Disability justice activist Talia Lewis has released definitions of ableism every year since 2019. In January 2022, she discussed ableism as a violent social discourse that values people’s bodies and minds according to societally constructed ideas of “normalcy, productivity, desirability, intelligence, excellence and fitness …” Lewis (2022) states that these ideas are embedded in other violent discourses such as eugenics, capitalism, misogyny and white supremacy. The adaptation of these characters is only part of this debate, where another part may want to consider how this play has informed everpresent white superemacism pervasive across Northamptonnshire. It may impact how local white audiences may view Black people when they perceive that in this cultural text – ‘this is how Black people talk and act around each other.’
“This systemic oppression leads to people and society determining people’s value based on their culture, age, language, appearance, religion, birth or living place, “health/wellness”, and/or their ability to satisfactory re/produce, “excel” and “behave.” You do not have to be disabled to experience ableism.”Talia Lewis (2022)
In Homegrown (hooks and Mesa-Bains, 2017), bell hooks tell us “We have to constantly critique imperialist white supremacist patriarchal culture because it is so normalized by mass media and rendered unproblematic. The products of mass media offer the tools of the new pedagogy.” Theatre is no different to films, literature or television programmes. Watching the musical, it struck me how the numbers of people who haven’t done the work of unlearning their own white supremacy would be impacted by such an adaptation (yes, as we know all humans can reproduce these isms but in a global western context, however, white supremacy has put white people on the top of that racial hierarchy).
One instance of misogynoir and ableism was underpinned by the three Black women singers (their character names escape me) who were written as Sassy Black Women inherently “comedifying” Black womanhood. Brilliant singers, but were written lazily reinforcing a damaging cultural media narrative that diminishes the three-dimensional personhoods of Black women. This was offered with no alternative. The Hypersexual Jezebel (named after the “sinful” Biblical character) appears in numbers of characters while Sofia was written as the Strong Black Woman. Black men were then written as violent, comedic relief, illiterate, and other harmful stereotypes, and domestic abuser Mr Albert is redeemed to the sound of musical harmonies and joyful lighting.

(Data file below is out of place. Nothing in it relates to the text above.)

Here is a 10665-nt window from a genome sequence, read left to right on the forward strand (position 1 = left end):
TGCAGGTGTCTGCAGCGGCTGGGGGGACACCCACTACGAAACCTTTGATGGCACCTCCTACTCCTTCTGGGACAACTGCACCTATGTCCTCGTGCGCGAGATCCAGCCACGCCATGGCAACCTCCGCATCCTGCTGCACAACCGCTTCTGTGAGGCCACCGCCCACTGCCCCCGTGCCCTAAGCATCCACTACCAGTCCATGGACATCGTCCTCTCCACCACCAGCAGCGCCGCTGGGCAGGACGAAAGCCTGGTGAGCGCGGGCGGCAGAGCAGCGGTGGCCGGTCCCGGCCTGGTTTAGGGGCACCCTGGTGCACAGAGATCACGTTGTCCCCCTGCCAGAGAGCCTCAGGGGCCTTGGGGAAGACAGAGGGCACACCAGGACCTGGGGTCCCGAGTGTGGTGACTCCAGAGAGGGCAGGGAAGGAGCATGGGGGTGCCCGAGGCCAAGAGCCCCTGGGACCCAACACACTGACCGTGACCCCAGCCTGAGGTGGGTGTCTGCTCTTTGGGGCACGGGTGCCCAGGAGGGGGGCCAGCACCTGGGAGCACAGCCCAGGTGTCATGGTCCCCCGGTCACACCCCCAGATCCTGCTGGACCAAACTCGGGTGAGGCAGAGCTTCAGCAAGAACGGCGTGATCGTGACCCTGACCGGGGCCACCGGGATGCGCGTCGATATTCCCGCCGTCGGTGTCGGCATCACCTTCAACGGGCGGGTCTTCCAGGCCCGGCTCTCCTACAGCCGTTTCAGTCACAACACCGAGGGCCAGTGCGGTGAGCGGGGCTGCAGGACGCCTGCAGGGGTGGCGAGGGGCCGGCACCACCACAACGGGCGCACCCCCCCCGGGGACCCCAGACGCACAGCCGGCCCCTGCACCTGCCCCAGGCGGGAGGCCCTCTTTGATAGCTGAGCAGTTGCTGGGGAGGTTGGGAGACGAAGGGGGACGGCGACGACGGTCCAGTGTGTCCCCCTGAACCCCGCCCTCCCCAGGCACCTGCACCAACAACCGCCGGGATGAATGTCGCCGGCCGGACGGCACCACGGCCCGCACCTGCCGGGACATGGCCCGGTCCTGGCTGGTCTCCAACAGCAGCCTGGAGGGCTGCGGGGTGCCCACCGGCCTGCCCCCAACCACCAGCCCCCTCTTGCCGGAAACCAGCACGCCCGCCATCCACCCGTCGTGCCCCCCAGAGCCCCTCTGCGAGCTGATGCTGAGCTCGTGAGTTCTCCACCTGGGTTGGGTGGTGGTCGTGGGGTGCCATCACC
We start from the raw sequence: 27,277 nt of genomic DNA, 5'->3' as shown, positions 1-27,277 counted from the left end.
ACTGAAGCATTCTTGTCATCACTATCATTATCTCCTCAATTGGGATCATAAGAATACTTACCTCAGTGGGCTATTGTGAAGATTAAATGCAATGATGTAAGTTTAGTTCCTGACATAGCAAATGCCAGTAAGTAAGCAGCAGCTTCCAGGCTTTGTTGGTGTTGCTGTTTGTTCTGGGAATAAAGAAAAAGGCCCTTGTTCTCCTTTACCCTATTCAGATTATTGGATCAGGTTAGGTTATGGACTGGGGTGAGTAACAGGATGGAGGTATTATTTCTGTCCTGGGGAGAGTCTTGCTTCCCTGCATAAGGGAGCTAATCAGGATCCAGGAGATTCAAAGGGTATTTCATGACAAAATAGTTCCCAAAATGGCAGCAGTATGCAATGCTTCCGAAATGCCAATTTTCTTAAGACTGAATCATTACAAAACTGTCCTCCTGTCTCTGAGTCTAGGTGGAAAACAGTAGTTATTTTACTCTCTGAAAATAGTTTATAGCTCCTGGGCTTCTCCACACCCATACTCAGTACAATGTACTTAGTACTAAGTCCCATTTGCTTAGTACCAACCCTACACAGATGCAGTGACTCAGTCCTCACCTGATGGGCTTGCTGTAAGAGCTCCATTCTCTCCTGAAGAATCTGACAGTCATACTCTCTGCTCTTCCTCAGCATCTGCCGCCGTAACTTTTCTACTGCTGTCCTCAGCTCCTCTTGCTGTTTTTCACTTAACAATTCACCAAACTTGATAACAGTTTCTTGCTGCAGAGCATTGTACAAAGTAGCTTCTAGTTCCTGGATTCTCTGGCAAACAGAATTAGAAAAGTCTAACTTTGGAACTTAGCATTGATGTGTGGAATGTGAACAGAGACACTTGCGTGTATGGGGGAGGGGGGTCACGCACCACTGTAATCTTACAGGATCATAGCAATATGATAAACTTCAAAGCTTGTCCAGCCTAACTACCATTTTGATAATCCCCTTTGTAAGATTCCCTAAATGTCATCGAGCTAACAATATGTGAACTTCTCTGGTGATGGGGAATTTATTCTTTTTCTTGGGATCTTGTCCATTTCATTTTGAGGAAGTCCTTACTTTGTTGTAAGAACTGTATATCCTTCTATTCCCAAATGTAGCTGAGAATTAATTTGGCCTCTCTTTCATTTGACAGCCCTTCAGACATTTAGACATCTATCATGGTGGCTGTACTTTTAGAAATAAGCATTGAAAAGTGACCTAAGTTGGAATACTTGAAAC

At a Northampton level, the critics from local media revisited a culture of uncritically discussing art. Stories aren’t just stories but a product of the society that created them, and we are a society that finds it easier to challenge the criminal justice system than it does liberal arts institutions, in spite of both having a say in how Black people are viewed and treated. Despite “Black theatre” not being genre, we need more shows at the Derngate that centre Blackness in Britain. And whilst commissioning and hosting shows about ‘Black issues’ is not evidence of an anti-racist commitment, it would be nice to see more shows locally about Black people in the UK by Black people.
When we do get “Black stories”, they so often centre the US, most recently The Color Purple (Oct, 2022) and Two Trains Running (Sept, 2019) – denying local audiences a context for Blackness within the United Kingdom, while recentring American Blacknesses is gaslighting through art. In November, Dreamgirls centring American Blackness is coming to the Derngate. A co-production between The Curve and the Birmingham Hippodrome, this adaptation of The Color Purple was deeply problematic on many levels that local white critics may not have picked up on because of their whiteness – drawn in by a spectacle of a “Black show”, viewed through a white gaze that is unused to talking about white supremacy as a political structure.
The white audience for these misogynoir tropes specifically – largely one of laughter – reminded me of the white gaze, with white laughter as eased white supremacy. Whiteness continues to pervade through ‘acceptable racism’ where serious digs made at Black people in-text laughed at by white people may show how white people may think about Black people in designated white spaces. A Black man seriously calling a Black woman ugly and a white audience laughing at that is incredibly revealing – a comfortableness in spaces coded as white … and how white people may act when thinking and talking about Black people in private (i.e in spaces coded as culturally white and desgined to their comfort).